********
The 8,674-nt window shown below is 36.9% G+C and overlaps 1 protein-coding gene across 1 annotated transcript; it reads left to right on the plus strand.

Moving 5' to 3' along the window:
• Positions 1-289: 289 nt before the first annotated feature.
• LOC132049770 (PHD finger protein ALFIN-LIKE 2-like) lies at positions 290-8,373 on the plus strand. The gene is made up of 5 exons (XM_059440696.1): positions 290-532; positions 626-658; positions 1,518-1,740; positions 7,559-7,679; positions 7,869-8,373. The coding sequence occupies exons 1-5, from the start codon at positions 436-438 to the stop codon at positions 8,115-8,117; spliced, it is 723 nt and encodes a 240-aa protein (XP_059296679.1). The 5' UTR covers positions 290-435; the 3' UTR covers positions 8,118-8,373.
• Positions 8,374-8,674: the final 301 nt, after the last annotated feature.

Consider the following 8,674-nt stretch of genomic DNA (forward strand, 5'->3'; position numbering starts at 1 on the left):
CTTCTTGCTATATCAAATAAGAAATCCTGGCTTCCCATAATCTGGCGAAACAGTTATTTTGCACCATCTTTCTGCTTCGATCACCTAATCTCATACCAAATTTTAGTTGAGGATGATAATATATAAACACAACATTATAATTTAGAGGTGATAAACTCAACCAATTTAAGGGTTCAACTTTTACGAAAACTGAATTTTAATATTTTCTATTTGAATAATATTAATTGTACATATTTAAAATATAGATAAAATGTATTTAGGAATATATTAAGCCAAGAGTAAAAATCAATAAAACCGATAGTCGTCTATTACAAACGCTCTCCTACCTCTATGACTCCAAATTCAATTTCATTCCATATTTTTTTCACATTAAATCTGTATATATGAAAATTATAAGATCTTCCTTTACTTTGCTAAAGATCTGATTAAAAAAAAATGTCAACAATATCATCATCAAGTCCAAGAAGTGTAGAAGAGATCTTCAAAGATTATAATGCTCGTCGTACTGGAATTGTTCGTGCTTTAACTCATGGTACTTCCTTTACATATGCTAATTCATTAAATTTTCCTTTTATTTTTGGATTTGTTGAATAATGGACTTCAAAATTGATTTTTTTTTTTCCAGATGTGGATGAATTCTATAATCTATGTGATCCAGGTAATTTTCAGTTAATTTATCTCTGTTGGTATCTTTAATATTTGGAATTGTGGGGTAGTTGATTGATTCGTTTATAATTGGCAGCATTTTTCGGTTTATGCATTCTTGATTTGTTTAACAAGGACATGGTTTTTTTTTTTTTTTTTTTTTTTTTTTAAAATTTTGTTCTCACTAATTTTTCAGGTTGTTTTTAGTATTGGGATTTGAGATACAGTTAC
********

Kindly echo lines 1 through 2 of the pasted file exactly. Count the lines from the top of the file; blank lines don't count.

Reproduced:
The 8,674-nt window shown below is 36.9% G+C and overlaps 1 protein-coding gene across 1 annotated transcript; it reads left to right on the plus strand.

Moving 5' to 3' along the window: